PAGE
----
If one delves into history just a little, one discovers a few crucial facts that seem to explain why the basketball scenes in "Glory Road" feel more like jazzed up deodorant commercials than climactic hoop.
First of all, Texas Western, which right after the events of this film in 1966 became The University of Texas El Paso, so as to give people even more reason for not attending, led Kentucky for most of the game and won 72-65. Both teams finished the season at 23-1 and while Kentucky was ranked #1, Texas Western finished the season as the #3 team. The Texas Western players were significantly larger than the Kentucky players. In fact, the group of five who started for Kentucky was known as "Rupp's Runts," the "Rupp" referring to coach Adolph Rupp (Jon Voight), who really liked white kids and alliteration.
The thing that made this upset significant was that Coach Don Haskins (Josh Lucas) started five black players for the first time in an NCAA title game. However, what the film fails to mention is that when Haskins became the coach at Texas Western, he inherited three black players on his squad, and wasn't quite the groundbreaker director James Gartner wishes he was. Like so many Hollywood films, "Glory Road" thinks it's more dramatic if bringing black players to Texas Western was actually Don Haskins' idea and that, gosh, he practically invented civil rights in Texas.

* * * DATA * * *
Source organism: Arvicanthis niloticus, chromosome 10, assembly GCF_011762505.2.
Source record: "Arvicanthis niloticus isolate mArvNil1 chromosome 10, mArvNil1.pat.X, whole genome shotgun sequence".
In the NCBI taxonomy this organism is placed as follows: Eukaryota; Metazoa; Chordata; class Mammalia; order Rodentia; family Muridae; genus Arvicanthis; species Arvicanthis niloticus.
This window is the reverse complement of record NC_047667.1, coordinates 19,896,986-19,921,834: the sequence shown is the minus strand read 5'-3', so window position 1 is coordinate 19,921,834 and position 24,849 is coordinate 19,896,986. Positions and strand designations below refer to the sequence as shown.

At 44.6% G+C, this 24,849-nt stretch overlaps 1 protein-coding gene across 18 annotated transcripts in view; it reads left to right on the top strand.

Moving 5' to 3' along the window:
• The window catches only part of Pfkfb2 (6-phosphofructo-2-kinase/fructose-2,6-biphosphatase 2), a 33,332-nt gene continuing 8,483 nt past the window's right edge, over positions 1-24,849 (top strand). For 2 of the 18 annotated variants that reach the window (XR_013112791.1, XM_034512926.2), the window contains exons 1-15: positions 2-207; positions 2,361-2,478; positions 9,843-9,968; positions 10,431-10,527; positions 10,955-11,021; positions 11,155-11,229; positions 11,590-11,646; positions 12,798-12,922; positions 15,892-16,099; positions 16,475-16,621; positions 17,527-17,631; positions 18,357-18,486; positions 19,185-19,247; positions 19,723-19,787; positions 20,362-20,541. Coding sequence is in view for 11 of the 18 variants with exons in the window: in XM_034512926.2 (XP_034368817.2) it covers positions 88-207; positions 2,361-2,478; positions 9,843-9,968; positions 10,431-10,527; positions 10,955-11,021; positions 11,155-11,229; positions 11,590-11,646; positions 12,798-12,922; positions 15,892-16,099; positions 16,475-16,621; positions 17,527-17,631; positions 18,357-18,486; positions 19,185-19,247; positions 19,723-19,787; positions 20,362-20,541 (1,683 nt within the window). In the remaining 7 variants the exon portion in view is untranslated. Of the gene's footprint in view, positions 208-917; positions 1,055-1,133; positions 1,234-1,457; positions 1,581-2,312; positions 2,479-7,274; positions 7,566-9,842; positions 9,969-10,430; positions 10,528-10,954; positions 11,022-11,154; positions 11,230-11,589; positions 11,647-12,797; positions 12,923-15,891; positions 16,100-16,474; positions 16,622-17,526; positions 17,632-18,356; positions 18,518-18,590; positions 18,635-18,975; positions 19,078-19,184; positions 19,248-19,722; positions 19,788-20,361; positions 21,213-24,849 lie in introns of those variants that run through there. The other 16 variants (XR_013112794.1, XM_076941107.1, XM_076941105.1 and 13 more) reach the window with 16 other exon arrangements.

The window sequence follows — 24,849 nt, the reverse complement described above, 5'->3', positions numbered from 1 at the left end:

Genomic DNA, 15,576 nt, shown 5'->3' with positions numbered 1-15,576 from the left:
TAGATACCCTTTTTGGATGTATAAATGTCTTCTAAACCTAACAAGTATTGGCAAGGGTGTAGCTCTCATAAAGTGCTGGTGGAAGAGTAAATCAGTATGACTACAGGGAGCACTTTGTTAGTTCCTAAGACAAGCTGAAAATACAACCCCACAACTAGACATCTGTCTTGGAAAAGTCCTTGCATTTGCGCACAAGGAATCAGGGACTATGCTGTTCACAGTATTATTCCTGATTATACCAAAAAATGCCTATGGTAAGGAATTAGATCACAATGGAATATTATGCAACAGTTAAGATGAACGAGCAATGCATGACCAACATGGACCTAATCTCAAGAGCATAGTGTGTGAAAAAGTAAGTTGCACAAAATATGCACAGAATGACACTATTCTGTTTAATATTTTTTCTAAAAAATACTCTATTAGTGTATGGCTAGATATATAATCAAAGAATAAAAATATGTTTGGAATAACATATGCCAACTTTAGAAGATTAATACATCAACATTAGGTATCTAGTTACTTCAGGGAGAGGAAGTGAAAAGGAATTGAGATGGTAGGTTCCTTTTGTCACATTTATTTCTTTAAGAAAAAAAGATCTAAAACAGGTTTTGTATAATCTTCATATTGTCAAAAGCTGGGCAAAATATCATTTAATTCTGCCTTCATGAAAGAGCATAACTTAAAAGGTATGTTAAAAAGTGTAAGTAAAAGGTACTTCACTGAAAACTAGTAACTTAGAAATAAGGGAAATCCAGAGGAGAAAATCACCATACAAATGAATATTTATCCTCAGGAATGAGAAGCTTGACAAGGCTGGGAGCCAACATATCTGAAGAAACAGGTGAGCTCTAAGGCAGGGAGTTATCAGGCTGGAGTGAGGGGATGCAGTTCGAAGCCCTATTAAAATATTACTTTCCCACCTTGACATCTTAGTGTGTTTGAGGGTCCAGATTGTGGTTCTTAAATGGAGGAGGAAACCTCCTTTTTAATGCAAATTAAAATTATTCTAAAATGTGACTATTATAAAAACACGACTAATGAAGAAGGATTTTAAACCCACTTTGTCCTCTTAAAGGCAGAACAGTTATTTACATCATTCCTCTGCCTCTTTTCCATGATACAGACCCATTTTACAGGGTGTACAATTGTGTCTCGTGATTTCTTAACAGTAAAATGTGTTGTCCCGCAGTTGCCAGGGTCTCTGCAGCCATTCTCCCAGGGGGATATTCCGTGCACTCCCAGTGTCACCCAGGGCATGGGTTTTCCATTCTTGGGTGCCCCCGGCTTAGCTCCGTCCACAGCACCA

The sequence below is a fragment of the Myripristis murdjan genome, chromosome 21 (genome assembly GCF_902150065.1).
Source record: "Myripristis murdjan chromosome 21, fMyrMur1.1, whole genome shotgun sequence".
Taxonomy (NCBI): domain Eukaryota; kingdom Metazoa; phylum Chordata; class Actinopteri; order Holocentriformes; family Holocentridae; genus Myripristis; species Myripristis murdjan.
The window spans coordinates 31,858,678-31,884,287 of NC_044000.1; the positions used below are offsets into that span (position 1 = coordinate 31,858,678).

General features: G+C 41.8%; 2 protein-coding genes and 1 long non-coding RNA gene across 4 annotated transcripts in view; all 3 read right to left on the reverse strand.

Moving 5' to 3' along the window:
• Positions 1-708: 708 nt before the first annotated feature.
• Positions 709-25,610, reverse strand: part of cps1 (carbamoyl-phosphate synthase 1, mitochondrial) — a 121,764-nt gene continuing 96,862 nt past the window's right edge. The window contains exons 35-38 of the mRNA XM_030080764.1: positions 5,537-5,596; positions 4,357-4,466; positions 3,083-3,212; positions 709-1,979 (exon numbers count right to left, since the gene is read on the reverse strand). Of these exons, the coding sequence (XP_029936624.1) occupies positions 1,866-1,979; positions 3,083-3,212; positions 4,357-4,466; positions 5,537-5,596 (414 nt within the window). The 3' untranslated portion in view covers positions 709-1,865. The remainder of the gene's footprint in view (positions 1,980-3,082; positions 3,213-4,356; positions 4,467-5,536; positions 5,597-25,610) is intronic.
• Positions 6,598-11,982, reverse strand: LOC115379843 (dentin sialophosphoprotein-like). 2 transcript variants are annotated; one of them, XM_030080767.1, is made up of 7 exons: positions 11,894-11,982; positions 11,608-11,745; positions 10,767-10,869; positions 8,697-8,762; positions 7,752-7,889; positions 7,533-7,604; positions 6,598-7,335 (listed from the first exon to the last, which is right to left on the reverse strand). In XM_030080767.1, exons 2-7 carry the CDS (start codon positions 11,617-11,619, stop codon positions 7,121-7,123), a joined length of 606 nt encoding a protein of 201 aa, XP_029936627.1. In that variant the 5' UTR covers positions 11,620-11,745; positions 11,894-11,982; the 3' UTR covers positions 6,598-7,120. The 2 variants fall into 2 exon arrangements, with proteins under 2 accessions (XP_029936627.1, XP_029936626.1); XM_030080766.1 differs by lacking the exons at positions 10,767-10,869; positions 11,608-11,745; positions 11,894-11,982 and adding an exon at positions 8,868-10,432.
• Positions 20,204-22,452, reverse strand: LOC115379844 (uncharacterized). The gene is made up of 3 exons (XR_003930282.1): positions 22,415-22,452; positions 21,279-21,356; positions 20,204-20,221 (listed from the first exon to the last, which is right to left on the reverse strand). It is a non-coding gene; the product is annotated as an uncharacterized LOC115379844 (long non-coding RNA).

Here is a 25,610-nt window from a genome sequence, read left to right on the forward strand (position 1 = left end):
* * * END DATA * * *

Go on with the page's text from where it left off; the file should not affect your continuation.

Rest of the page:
The reason the story isn't told the way it happened is because that's not how Hollywood works. This is also the reason race relations are never dealt with in any complex way in these films. Race conflicts are spooned up in easy-to-understand snack size bites. Thus, when one of the team members, Nevil Shed (Al Shearer), gets beaten up in a men's bathroom when the team is on the road, it represents almost all the movie's hatred, and those two bad white guys seem to exist in their own little world of white-hot hate. There's also a Texas Western booster who's a little uncomfortable with Haskins's roster, but quickly turns over a new leaf once the team starts winning.
In reality, Haskins received death threats for what he did, which probably paled in comparison to what the players went through. Here's the thing though: Hollywood assumes nobody wants to hear it; nobody wants to spend their $9 and 90 minutes steeping in the ugly details of racism. What people want is for the black players and the white players to bond (which they do) and for the team to come together like Ted Danson and Whoopi Goldberg in a hot tub during the wrap party for "Made in America."
If you see the sign for "Glory Road," keep on driving.
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